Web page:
IPAV CONFERENCE HEARS OF THE DEVASTATING LOSS TO PROPERTY VALUES POSED BY JAPANESE KNOTWEED
Japanese knotweed, a regulated invasive plant under EU law, devalues property considerably and can prevent consumers from getting a mortgage for a property where it is found to be, Dr Frances Giaquinto, a botanist and ecologist, told the annual conference of IPAV, the Institute of Professional Auctioneers & Valuers, at the weekend.
She said it exists “in every county in Ireland” and she identified a lack of awareness of the issue as “the biggest problem.”
Dr Giaquinto said properties most at risk include terraced houses with common boundaries; properties next to routes such as rivers, canals, Luas, rail and roads and abandoned or neglected properties.
She said under EU law while it is not illegal to have knotweed at a property per se it is illegal to plant, disperse, allow or cause it to disperse, spread or otherwise cause it to grow. The onus is on all landlords – State and private – to prevent its dispersal. Dr Giaquinto said it can be very expensive to properly rid a property of it, between €30k and €40k.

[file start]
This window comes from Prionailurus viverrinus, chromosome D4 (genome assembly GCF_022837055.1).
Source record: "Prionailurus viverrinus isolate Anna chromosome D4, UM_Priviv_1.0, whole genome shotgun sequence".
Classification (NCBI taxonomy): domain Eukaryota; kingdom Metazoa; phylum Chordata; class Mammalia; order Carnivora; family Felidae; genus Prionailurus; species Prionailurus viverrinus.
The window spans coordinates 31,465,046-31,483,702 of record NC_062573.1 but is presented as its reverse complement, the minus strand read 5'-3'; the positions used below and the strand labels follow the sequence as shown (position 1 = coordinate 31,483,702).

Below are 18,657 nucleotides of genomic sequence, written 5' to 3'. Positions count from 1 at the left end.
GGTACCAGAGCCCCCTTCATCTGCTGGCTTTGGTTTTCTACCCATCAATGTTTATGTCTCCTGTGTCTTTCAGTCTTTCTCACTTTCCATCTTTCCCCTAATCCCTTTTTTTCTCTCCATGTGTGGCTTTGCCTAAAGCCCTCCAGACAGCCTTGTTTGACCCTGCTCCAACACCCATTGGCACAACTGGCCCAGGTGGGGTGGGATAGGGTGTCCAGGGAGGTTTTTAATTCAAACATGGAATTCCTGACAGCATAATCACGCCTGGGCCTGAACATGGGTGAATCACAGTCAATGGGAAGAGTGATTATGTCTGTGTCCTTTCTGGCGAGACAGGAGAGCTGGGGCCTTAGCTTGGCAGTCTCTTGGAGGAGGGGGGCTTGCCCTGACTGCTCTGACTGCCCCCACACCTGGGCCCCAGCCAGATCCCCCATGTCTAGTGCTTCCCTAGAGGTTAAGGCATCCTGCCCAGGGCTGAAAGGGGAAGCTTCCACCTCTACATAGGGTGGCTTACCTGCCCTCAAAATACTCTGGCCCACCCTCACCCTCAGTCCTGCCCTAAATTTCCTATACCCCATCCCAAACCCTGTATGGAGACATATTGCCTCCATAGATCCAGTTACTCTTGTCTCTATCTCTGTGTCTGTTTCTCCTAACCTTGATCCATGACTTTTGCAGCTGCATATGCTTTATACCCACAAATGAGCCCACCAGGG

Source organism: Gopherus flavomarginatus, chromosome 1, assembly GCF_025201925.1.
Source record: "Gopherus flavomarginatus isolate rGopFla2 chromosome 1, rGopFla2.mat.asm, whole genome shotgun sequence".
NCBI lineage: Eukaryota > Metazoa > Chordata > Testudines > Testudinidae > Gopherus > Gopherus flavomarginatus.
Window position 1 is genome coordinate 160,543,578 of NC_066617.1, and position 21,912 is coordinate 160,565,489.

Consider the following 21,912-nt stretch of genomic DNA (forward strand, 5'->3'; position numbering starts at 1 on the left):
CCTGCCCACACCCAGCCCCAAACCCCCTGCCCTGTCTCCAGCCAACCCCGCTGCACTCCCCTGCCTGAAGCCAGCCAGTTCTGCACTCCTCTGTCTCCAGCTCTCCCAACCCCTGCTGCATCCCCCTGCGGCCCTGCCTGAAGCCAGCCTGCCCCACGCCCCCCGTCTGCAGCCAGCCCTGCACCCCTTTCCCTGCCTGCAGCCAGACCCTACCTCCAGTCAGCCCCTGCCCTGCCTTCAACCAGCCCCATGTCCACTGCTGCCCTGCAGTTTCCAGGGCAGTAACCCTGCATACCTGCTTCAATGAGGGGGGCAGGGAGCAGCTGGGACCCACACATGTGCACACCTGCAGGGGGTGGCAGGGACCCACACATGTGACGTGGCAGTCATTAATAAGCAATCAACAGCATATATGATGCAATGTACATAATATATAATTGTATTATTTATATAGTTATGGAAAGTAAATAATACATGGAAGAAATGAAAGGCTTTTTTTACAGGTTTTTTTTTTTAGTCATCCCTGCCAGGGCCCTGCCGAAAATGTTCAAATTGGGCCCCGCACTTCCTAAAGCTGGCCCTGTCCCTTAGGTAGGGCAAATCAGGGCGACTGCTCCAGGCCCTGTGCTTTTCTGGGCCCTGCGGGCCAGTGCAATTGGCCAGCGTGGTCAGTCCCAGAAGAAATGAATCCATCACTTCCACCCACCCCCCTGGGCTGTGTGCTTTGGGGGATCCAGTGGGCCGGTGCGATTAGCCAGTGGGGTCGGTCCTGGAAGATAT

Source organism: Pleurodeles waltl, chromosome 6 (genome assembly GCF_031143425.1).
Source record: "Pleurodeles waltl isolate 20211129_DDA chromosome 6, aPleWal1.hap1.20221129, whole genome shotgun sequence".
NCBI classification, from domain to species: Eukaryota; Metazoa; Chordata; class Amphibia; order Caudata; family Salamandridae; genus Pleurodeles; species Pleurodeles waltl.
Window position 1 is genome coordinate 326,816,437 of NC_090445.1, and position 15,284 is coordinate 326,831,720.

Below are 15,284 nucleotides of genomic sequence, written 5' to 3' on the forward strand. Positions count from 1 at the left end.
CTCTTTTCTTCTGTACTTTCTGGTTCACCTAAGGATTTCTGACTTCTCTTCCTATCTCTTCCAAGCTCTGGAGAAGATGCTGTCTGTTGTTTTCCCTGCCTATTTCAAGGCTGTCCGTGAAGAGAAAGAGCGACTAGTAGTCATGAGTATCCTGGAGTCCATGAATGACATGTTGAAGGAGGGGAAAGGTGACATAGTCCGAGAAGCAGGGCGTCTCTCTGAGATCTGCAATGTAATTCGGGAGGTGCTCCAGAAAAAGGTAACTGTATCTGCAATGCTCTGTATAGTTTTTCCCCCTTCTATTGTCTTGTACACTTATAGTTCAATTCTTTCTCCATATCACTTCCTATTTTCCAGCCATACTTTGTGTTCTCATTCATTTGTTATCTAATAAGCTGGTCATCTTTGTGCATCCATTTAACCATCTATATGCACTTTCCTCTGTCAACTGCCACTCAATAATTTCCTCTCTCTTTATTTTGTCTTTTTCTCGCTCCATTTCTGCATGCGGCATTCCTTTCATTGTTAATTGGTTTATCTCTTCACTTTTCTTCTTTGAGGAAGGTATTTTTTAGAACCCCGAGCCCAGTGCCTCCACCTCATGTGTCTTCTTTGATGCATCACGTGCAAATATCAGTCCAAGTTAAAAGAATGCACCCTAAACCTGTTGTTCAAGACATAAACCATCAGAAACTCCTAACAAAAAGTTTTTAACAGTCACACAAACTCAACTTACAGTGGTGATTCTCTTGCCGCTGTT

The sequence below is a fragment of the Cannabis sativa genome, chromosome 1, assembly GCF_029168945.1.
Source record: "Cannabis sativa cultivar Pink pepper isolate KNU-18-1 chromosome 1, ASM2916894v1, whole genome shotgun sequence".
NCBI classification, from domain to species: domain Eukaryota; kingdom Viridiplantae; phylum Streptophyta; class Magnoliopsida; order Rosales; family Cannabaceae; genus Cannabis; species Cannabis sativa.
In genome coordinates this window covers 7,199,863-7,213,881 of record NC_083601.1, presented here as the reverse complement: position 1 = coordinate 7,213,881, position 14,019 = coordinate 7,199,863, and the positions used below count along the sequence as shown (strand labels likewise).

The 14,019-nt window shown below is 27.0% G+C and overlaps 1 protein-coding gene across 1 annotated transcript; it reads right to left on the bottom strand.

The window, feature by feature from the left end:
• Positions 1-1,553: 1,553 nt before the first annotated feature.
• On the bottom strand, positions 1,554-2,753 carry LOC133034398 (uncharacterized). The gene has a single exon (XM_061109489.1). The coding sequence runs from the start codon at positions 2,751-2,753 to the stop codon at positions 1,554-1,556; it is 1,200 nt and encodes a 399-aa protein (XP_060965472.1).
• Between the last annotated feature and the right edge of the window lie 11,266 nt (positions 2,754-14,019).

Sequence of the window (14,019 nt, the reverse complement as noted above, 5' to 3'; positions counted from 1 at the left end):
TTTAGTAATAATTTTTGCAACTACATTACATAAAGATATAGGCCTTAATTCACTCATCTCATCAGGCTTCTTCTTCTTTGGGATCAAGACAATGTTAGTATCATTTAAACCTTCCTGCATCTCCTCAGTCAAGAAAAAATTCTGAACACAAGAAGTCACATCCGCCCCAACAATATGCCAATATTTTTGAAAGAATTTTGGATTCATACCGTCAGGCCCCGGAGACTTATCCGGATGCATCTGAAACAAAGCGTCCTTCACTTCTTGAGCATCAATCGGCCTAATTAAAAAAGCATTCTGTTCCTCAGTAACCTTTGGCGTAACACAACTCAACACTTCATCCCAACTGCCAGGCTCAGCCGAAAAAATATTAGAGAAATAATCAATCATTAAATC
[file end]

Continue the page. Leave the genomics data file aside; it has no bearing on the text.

In the UK under consumer protection law agents are obliged to inform both buyers and sellers of its presence.
IPAV’s weekend conference was attended by over 200 auctioneers from throughout Ireland. Brian Dempsey, Partner at DNG Stillorgan, Dublin was elected President of Institute.
Mr Dempsey who holds an Honours Degree in the Built Environment from the University of Glamorgan, Wales and is an external examiner with ITT (Institute of Technology Tallaght), says he wants to prioritise growth in IPAV’s education programmes during his term of office.